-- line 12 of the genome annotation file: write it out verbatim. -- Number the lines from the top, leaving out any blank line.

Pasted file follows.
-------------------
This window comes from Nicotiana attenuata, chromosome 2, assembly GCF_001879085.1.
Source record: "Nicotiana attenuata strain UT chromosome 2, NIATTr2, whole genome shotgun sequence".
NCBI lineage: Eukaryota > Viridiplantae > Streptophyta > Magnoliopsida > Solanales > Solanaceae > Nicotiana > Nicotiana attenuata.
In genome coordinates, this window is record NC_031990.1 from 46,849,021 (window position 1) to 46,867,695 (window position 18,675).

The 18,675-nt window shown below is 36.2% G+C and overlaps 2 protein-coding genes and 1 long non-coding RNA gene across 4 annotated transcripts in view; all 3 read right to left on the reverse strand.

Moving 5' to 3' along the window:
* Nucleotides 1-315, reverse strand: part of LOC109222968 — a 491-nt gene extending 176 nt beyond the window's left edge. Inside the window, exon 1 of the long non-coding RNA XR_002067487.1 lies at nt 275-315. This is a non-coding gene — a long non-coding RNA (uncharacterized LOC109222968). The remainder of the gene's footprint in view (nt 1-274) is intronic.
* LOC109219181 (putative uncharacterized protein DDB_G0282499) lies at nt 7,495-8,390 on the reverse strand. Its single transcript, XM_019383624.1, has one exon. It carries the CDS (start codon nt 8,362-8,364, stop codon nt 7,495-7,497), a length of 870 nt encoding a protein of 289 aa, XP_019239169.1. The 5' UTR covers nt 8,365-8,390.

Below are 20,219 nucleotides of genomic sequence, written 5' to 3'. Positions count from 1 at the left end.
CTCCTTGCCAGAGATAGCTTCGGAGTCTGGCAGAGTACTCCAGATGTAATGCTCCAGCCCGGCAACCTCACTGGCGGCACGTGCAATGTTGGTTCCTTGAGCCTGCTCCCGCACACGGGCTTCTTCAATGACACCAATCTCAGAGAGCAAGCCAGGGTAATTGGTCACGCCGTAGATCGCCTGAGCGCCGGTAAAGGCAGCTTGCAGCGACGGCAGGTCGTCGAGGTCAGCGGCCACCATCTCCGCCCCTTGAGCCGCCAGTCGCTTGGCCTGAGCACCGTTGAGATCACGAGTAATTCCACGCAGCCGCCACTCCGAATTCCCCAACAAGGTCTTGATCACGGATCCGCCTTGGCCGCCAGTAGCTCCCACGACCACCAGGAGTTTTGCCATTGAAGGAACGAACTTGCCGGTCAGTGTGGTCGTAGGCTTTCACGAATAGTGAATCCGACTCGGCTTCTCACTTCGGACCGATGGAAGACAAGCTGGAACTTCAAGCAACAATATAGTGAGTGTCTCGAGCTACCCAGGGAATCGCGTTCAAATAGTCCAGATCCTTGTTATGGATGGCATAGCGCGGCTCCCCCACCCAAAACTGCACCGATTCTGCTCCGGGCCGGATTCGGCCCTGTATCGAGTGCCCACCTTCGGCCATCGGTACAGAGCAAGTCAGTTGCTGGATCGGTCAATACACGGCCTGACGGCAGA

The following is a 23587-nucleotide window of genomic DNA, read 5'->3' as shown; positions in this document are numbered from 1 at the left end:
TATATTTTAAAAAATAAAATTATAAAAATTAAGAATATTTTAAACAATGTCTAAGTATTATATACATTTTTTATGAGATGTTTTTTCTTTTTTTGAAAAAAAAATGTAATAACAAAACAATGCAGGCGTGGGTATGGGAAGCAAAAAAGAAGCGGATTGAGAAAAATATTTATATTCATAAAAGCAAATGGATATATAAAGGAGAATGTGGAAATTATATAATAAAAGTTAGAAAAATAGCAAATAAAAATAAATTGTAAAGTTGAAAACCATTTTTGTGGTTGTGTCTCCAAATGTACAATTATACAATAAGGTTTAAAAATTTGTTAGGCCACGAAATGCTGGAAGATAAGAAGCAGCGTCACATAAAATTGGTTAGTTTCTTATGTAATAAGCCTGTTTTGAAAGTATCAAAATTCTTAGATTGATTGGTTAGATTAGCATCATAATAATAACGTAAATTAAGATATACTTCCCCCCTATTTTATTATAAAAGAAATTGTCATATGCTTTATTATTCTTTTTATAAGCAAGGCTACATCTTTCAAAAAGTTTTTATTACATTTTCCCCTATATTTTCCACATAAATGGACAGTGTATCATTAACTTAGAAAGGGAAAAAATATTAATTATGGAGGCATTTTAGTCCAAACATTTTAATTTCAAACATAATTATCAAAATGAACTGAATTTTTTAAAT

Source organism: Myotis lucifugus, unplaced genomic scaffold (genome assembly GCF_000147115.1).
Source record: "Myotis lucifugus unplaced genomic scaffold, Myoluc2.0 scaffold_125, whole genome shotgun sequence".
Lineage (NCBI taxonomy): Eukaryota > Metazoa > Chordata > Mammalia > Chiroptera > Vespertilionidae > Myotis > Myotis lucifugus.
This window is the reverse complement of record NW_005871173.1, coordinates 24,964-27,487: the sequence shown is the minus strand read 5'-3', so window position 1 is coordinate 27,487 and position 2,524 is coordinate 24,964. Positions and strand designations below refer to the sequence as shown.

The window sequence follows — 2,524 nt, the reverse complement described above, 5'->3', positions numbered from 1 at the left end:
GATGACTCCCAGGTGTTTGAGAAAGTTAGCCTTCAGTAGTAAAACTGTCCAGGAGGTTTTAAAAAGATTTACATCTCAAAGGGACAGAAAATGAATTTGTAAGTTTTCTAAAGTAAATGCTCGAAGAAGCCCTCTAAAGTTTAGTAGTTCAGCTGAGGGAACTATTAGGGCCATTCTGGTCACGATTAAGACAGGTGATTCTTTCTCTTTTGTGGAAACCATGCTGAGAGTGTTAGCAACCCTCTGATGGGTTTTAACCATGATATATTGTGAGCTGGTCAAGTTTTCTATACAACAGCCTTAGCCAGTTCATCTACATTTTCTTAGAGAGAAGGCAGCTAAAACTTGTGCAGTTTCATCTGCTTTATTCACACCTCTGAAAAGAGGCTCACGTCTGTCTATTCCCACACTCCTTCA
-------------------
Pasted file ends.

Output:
TATATTTTAAAAAATAAAATTATAAAAATTAAGAATATTTTAAACAATGTCTAAGTATTATATACATTTTTTATGAGATGTTTTTTCTTTTTTTGAAAAAAAAATGTAATAACAAAACAATGCAGGCGTGGGTATGGGAAGCAAAAAAGAAGCGGATTGAGAAAAATATTTATATTCATAAAAGCAAATGGATATATAAAGGAGAATGTGGAAATTATATAATAAAAGTTAGAAAAATAGCAAATAAAAATAAATTGTAAAGTTGAAAACCATTTTTGTGGTTGTGTCTCCAAATGTACAATTATACAATAAGGTTTAAAAATTTGTTAGGCCACGAAATGCTGGAAGATAAGAAGCAGCGTCACATAAAATTGGTTAGTTTCTTATGTAATAAGCCTGTTTTGAAAGTATCAAAATTCTTAGATTGATTGGTTAGATTAGCATCATAATAATAACGTAAATTAAGATATACTTCCCCCCTATTTTATTATAAAAGAAATTGTCATATGCTTTATTATTCTTTTTATAAGCAAGGCTACATCTTTCAAAAAGTTTTTATTACATTTTCCCCTATATTTTCCACATAAATGGACAGTGTATCATTAACTTAGAAAGGGAAAAAATATTAATTATGGAGGCATTTTAGTCCAAACATTTTAATTTCAAACATAATTATCAAAATGAACTGAATTTTTTAAAT